Mr Lekgetho replied that the Bills were very important and should thus not be left till the next year. He elaborated that the renaming of South-African geographical areas should be regarded as a challenge, and should be equally prioritised.

Ms P Tshwete (ANC) mentioned that there were many issues surrounding the Freedom Park and that this could have been the result of inadequate funding. She stressed the importance of the Park being completed by the year 2010, as it would form entertainment for tourists.

Ms Tshwete followed up on Mr Lekgetho’s concern and mentioned that as the Committee was given a deadline for the Bill, the Department must be invited to brief the Committee on the Bill so that Members could get a common understanding of what the Bill really entailed.

The Chairperson stated that the Bills were a challenge to the Committee. She supported Ms Tshwete that indeed it was important that the Freedom Park was completed by 2010.

Ms P Tshwete (ANC) added that the Department should let the Committee know how far it had proceeded with the Pan South African Language Board (PANSALB), as it was core to promoting the African languages. She wondered if this matter should not be dealt with simultaneously to the Bills. She was also concerned that when PANSALB came into effect it did not have a board regulating its operation. She believed it needed a board and that the board should be required to address the Committee.

Mr H Maluleka (ANC) urged the Committee to make a clear distinction regarding the separation of roles between the Department and the Committee.

Mr Lekgetho suggested that the Department should give a briefing to the Committee on how complaints and issues of the Department were dealt with.

The Chairperson mentioned that the Department overlooked a lot of matters in society, and suggested that the Department should brief the Committee on how it interacted with societies in order to pin-point and expose the potential that people had in the arts and culture field, and how it was aligning social and heritage aspects.

Ms Ramodibe suggested that all the Chairpersons of all other Committees should meet to discuss the issues raised by the Chair.

The Chairperson mentioned that there were also complications around the issues of gender equality and as generally women were not being given the respect that they really deserved. This was essentially a cultural issue and needed to be dealt with by the Department and Committee.

Ms Ramodibe agreed and elaborated that when the matter of gender inequality was scrutinised, it was generally found that it was women in the rural areas who were being mistreated, mostly by the men in their communities or by their husbands. Women in the rural communities were not given due respect.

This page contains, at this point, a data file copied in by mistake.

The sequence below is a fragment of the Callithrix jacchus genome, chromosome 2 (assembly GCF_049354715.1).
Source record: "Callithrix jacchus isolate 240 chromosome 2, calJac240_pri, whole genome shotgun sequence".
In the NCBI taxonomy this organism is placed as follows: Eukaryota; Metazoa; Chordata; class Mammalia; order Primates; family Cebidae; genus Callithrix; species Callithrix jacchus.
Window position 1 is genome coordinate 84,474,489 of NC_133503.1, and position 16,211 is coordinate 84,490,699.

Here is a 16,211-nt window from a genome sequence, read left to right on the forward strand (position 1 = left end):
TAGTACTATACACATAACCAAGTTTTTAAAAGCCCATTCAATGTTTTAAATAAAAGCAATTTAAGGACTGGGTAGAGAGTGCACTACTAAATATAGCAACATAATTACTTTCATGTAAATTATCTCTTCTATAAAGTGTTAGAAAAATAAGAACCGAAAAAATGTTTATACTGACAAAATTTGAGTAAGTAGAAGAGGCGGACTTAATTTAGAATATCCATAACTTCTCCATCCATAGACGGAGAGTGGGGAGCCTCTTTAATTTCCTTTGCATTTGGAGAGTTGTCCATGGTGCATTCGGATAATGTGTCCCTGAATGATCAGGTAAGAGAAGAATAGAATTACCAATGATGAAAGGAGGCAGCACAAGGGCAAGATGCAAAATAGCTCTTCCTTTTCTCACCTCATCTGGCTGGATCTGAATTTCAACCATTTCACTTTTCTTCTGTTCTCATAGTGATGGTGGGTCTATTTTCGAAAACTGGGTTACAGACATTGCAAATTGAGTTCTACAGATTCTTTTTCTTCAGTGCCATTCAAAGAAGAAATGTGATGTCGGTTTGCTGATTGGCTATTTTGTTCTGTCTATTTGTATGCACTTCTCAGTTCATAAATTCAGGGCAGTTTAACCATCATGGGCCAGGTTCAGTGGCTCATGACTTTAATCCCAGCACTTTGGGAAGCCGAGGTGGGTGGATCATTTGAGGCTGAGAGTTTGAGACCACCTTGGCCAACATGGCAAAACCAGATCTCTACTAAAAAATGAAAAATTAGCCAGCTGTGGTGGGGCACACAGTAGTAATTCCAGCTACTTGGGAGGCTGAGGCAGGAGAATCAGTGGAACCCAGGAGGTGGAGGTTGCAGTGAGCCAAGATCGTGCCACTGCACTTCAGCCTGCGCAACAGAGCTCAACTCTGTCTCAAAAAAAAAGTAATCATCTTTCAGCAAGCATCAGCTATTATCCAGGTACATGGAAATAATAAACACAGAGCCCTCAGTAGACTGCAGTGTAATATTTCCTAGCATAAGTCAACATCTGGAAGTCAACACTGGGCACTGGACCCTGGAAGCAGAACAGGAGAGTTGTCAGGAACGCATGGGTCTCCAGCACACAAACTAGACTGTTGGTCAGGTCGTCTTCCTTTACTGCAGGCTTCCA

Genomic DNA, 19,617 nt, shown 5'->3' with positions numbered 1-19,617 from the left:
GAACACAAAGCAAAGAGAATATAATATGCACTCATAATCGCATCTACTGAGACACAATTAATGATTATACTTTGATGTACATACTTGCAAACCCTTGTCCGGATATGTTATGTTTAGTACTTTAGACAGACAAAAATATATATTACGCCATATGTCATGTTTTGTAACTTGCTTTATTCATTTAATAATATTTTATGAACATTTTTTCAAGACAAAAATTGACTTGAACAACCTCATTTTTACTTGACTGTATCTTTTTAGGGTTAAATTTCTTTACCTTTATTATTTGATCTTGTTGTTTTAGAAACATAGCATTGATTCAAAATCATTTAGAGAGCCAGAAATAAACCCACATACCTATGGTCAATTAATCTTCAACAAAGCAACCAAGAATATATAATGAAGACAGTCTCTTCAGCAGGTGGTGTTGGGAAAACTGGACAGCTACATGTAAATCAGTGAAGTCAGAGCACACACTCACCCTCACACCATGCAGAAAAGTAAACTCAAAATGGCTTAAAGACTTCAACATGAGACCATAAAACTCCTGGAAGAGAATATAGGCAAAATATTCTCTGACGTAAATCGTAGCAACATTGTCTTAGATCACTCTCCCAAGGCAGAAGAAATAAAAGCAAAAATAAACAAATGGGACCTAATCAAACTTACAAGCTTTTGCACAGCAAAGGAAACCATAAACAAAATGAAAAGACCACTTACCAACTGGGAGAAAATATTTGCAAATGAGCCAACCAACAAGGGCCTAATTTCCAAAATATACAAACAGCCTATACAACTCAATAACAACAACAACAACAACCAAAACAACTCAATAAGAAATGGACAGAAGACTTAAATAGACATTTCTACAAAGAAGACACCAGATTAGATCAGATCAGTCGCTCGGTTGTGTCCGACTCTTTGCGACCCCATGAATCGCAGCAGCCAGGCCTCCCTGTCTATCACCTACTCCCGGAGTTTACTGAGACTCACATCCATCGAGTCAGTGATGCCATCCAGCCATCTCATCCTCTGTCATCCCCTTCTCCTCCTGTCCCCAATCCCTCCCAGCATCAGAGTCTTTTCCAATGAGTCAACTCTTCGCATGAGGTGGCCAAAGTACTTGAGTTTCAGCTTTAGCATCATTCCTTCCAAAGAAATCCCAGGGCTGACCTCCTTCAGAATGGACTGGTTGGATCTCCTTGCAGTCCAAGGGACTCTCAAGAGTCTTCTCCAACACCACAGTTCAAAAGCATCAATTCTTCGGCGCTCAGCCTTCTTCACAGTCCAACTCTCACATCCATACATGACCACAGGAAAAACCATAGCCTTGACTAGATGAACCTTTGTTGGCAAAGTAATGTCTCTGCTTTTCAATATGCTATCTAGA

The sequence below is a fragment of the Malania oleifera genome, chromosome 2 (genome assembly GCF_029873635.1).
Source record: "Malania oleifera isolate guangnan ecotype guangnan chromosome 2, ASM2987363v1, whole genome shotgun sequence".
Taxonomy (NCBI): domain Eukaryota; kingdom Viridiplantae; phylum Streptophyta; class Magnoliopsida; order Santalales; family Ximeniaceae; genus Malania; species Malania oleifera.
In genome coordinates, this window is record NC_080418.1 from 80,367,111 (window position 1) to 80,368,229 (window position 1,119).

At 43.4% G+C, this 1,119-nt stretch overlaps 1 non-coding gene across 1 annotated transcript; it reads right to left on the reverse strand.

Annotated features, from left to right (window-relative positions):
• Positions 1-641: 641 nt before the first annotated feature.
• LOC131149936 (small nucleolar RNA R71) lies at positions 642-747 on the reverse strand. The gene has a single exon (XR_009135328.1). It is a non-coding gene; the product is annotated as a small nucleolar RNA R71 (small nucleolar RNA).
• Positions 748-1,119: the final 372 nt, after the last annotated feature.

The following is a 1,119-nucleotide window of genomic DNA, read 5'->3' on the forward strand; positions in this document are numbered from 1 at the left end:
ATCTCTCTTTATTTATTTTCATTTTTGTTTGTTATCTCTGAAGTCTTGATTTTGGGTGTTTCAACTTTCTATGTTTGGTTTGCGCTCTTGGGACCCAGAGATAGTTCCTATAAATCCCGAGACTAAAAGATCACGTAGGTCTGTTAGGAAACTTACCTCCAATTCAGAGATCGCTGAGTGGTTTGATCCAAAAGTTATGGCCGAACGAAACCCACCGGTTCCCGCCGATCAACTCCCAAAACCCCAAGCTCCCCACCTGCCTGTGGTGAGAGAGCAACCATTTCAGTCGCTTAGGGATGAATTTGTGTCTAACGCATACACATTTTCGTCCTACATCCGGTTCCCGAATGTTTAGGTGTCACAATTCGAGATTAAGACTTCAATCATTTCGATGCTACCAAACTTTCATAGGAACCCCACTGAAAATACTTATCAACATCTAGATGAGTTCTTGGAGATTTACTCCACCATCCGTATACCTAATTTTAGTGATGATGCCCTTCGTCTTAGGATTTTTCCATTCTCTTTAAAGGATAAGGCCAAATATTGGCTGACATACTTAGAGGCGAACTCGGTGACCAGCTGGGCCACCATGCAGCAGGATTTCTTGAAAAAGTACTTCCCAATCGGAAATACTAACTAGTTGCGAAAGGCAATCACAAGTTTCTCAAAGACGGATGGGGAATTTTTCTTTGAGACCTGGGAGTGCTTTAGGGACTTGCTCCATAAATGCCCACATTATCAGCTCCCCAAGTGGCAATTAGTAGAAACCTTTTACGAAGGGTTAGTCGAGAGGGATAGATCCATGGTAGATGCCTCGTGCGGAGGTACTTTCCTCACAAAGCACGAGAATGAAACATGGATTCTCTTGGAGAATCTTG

Mr Opperman added that the issue of racism should also be addressed by the Committee.

Mr Maluleka replied to the Chairperson’s concern by pointing out that different tribes subscribed to different cultures. However, he agreed that gender equality and racism needed to be looked at and aligned to the values set out in the Constitution.

Mr Lekgetho stressed that not all men mistreated and disrespected their wives.

Mr Zulu added that the Committee needed to be familiar with the different cultures and pointed out that sometimes women were also mistreated by other elderly women. He suggested that the concept of women’s assertiveness should be promoted.

Ms Tshwete replied that the question of social coercion and gender were long term and transitional processes which could not be dealt with in a set term. This could not be restricted to DAC, but was a matter that really required the mediation of other Committees and Departments.

Mr Zulu raised his concern that there were no scheduled events in most of the rural areas – such as Zululand - in 2010. He then suggested that the Department should be asked to brief the Committee how it planned to include rural areas in partaking of and hosting some events in 2010.

Mr Maluleka replied that the identification of stadiums was in the hands of FIFA, and that the Department identified the areas of attraction, such as Freedom Park.

Mr C Gololo (ANC) asked if the Department had invited comments and suggestions from other Departments and Committees regarding 2010. He then asked who was dealing with the pricing of the tickets.

Ms Tshwete replied that when the Department briefed the Committee about 2010 nothing was mentioned about the pricing of the tickets. She felt it would be useful to give insight to FIFA regarding the pricing of the tickets.

Ms Ramodibe said that Parliament needed to intervene in the pricing of tickets so that even the young up- and-coming soccer stars in the rural areas were able to attend the matches.

Mr Gololo suggested that the Committee suggest to the Department of Sports and Recreation that it must intervene and negotiate affordable tickets for the poor.

Mr Maluleka stressed that FIFA was in charge with the pricing of the tickets.

The Chairperson asked how the people with disabilities were going to be catered for at the stadiums.

Ms Tshwete further suggested that the Department should brief the Committee about what it had planned for the opening and closing ceremonies of the Soccer World Cup.

Mr Maluleka added that the issue of gender equality and racism were not isolated issues, and that they should be put on the national agenda.

Ms Tshwete suggested that Gauteng should be included in the list for the oversight visits by the Committee, to finalise the issue of Freedom Park.

Mr Lekgetho agreed. He added that it was crucial for the Committee to make a follow up on the concerns raised, and that even though each Committee was given an equal amount of budget, it was advisable for the Committee to ask for an increase to cover all the expenses, such as oversight visits. He also added that Parliament needed a facilitator.
Ms Tshwete suggested that the Committee should draw up a list of all the provinces that needed to be visited.

The Chairperson suggested that when oversight visit programmes were implemented, the plans must be executed. Those Provinces wishing to be visited should submit a written explanation with compelling reasons as to why the Committee needed to visit that place.

The meeting was adjourned.